The stewards properly determined a foul occurred and disqualified Maximum Security. When he moved out several lanes, it hampered the chances of War of Will and others, just as they ruled—a foul that can happen any day in any size field. Fortunately, a dangerous situation wasn’t disastrous. Beyond fairness of competition, interference rules also exist to ensure the safety of competitors, equine and human.
As far as the ‘greed factor’ being Churchill Downs’ motivation behind the larger field–Churchill Downs Incorporated had revenues of over a billion dollars in 2018. Want to guess how much additional they pocketed by having 20 horses as opposed to the 17 horse field that ran in the first Kentucky Derby? Try $150,000–$25,000 per horse for entering the race and $25,000 per horse for starting the race.
WEST SAYS HE’S GOING TO SUE
The latest is that West says that he will ‘file a lawsuit in the appropriate jurisdiction’ after his appeal was denied. Based on his subsequent comments, I might suggest that Never Never Land be considered as an appropriate jurisdiction. On Monday, he suggested that once the secret video was shown ‘frame by frame’ that it will show that it was *his* horse that was interfered with:
“I think when it’s all said and done and all the evidence is put on display, frame by frame in slow motion, you will find that the 1 horse [Will to Win] actually caused the infraction, not our horse. And … I believe it will eventually show that if the 1 horse would have finished ahead of our horse, we would have had every right in the world to claim an objection against the 1 horse.”
The analysis about Will to Win’s ability to create a flux in the gravitational field strong enough to pull Maximum Security out of his lane along the rail at a crucial point in the race will be fascinating to say the least.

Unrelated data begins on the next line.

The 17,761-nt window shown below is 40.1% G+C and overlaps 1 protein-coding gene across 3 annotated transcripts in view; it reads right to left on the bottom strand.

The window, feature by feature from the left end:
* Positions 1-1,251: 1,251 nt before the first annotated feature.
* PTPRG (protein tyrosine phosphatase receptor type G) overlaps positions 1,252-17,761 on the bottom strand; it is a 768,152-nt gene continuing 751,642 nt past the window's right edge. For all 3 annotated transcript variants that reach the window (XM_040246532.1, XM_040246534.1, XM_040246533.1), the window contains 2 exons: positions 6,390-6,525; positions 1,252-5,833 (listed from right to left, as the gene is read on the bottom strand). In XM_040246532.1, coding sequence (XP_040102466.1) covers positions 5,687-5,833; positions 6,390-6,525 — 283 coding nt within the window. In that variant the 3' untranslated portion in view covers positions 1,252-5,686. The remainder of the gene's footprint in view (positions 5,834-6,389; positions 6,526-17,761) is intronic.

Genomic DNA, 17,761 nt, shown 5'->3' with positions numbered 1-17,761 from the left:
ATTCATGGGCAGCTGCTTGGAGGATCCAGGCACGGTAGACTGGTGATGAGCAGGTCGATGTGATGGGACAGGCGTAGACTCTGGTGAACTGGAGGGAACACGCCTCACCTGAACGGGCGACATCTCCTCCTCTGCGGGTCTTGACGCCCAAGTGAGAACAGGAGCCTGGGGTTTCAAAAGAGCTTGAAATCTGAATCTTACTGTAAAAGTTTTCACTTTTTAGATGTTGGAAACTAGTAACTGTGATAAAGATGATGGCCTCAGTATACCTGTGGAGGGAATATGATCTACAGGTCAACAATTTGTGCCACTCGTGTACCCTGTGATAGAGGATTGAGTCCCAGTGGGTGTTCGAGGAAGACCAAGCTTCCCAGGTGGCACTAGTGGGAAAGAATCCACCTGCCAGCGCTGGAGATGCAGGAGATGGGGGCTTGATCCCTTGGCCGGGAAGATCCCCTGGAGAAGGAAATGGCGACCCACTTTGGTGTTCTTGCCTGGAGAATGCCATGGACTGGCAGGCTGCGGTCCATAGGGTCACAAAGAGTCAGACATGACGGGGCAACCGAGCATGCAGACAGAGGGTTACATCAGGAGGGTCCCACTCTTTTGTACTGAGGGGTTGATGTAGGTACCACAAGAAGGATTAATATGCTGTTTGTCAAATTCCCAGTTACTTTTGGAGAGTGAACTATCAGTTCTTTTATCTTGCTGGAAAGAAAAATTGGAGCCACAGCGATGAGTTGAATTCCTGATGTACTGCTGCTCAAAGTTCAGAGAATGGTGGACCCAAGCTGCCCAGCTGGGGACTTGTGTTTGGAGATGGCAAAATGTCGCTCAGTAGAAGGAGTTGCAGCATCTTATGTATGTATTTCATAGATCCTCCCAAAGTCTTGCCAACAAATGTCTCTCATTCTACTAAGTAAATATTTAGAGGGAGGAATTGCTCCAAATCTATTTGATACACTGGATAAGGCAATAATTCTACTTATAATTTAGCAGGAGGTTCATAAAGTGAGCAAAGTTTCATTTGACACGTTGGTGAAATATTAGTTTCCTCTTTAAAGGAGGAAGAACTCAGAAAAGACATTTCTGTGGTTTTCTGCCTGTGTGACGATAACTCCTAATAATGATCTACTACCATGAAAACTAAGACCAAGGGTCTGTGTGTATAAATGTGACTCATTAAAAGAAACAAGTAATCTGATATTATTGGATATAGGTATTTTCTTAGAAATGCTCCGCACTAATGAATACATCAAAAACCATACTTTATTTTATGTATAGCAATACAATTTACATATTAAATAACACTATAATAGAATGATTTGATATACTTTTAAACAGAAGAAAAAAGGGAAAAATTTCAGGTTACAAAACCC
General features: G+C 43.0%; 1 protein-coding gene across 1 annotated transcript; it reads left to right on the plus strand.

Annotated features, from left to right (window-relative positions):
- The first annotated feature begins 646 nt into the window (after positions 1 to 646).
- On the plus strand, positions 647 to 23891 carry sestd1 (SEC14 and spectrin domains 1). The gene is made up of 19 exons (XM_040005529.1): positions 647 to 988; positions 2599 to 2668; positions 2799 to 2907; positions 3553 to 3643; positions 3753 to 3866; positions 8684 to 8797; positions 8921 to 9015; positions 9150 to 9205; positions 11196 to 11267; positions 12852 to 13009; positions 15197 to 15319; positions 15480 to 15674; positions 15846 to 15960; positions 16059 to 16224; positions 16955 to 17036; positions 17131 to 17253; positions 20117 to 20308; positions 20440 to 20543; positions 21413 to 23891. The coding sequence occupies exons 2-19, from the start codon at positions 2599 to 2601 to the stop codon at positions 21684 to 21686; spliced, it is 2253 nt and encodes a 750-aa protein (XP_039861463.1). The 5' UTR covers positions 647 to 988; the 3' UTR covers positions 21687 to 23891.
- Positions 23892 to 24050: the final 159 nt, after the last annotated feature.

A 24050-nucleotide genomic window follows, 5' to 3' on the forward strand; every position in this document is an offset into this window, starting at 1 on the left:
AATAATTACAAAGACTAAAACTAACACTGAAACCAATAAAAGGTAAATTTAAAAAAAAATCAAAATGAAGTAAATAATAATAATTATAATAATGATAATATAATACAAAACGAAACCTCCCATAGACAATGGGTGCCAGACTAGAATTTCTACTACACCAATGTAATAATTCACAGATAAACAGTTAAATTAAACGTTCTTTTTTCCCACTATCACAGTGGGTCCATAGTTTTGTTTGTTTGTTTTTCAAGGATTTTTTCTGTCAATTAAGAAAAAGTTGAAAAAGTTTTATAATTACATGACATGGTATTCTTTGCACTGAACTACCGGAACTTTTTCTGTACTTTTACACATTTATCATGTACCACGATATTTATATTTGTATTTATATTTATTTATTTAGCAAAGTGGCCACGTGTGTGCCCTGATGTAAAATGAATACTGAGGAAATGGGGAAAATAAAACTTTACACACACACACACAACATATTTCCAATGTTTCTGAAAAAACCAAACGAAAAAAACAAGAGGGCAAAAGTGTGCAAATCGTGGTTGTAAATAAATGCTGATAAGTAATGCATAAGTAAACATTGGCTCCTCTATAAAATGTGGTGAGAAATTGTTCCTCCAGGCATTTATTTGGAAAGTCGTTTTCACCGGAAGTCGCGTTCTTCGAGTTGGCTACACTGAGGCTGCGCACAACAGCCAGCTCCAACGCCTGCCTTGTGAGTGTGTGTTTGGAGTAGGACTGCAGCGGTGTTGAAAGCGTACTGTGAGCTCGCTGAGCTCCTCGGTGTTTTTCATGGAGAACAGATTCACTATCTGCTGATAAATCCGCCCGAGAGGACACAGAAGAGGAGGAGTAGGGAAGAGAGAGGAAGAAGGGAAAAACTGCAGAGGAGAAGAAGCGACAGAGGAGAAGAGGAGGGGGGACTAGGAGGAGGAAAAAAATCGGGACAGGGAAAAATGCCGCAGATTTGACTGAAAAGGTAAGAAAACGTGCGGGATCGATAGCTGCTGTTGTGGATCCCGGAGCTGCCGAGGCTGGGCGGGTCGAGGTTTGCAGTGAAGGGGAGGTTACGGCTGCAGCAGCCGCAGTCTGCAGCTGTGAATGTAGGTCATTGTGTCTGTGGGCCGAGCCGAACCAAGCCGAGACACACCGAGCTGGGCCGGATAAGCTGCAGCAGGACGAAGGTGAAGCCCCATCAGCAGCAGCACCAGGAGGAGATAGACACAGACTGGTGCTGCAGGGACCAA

In general, it looks like the Kentucky racing stewards got this one right. Not sure how West can come up with a rationale to have the decision overturned, in court or anywhere else. He’s clearly disappointed but there’s very little to suggest that the rules were incorrectly applied to disqualify Maximum Security.
One thing that the stewards *should* have done was to put up the ‘inquiry’ sign. This was not done and that led to confusion among viewers, bettors and horsemen. The Bloodhorse makes a reasonable suggestion that state racing regulations should be amended to require the inquiry sign:
Kentucky rules should be changed to require stewards post the inquiry sign if they initiate a review. Also, when an objection is filed and the stewards begin to look at incidents beyond the initial claim of foul, the inquiry should be posted. Believe it or not, it may not currently be required.
Maximum Security won’t run in the Preakness and that’s probably the right move. West has couched it in a way that makes it sound like ‘sour grapes’ but unless the Triple Crown is in play there’s not a good reason to bring the horse back on two weeks rest.